Indeed, I would say that the most valuable thing I own is not my great-great-grandmother Lucy Hughes Jones’ tea pot or her not-quite-Welsh (really Bavarian) cheese plate or even the old black trunk that transported them both, but my liberal education. At Dickinson I read Milton for the first time, and he taught me to understand what faith was long before I had faith to speak of. Plato led me to think about the best things—he called them forms—and he did so in his original Greek. Shakespeare taught me how to laugh, to care, to love and even to speak and write more dexterously. And Richard Wright made me at least a bit more aware of what it is like to be scared, make mistakes, and to understand such fear and error by looking through a poignantly pathetic character’s eyes.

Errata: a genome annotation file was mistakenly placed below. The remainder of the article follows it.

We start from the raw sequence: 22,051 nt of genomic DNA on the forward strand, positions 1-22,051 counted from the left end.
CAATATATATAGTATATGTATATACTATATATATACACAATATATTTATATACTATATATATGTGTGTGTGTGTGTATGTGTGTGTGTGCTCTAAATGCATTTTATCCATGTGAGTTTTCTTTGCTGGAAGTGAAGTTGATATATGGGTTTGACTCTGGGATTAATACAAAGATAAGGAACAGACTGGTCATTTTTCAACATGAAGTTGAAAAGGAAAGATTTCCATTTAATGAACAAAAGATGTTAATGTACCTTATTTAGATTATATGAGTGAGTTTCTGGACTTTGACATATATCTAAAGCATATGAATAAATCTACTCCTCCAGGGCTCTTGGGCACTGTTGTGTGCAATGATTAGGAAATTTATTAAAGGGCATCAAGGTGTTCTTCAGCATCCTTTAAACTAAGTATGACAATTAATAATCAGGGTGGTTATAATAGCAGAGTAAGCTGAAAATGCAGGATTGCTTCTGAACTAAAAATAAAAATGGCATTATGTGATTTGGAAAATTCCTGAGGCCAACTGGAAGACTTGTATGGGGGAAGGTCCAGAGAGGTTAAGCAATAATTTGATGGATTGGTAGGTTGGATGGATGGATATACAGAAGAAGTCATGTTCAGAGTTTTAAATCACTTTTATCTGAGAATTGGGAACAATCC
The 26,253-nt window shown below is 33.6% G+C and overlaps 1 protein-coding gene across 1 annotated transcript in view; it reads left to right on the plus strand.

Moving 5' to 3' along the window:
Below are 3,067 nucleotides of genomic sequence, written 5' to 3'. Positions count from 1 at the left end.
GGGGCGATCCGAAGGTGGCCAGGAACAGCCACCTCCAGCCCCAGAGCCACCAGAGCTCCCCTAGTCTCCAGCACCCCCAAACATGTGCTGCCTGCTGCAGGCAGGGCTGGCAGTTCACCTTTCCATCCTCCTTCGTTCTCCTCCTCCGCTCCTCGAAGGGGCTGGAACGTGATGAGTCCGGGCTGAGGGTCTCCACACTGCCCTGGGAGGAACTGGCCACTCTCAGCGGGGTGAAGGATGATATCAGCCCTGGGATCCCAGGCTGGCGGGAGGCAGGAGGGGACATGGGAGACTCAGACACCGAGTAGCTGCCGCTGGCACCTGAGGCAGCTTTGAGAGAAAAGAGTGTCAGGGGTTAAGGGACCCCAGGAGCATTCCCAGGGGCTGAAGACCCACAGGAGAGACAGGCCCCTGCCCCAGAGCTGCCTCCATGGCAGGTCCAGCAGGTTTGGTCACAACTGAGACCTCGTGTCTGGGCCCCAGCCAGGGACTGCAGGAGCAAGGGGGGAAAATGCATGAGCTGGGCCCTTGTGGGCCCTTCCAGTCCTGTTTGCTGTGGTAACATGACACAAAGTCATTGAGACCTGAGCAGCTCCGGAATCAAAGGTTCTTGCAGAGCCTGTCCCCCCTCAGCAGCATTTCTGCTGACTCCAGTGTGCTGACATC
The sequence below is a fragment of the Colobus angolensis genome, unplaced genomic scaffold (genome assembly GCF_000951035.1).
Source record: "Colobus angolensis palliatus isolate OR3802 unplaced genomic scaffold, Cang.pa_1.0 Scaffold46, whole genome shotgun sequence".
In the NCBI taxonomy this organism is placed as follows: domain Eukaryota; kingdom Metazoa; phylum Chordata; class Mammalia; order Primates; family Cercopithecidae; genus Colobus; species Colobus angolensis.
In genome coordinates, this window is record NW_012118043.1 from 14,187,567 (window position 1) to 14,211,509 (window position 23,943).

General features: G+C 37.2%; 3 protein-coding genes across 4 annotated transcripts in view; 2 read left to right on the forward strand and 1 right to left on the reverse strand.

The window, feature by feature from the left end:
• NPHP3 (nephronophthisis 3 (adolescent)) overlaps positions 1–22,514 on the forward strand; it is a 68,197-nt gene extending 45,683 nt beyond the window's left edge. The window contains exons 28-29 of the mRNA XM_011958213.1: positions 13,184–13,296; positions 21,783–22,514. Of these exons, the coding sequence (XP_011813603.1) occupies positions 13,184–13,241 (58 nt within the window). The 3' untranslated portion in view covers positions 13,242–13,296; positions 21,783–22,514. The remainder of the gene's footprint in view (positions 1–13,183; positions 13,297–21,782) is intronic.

And these were just the literature classes. I took an anthropology class, too, that educated me as to how poor so many folks in this world are. Subsequently, I would myself go to China and, later, Ethiopia and understand in person what I had read about and studied years before. And history, what can I say about that? I learned to love history from a great professor named Leon Fitts. He could bring Rome alive like no other. For another history class, I wrote a paper about my family’s history. 9781480814738_COVER.inddWas that the prototype of The Curious Autobiography? I’m not sure, but I think it may have had something ultimately to do with the scribbling down of that collection of tales. And Latin. Where do I start? Where do I end? If in the manner of the forty-third verse of Virgil’s second Georgic, I had a hundred tongues and a hundred mouths, could I ever truly explain?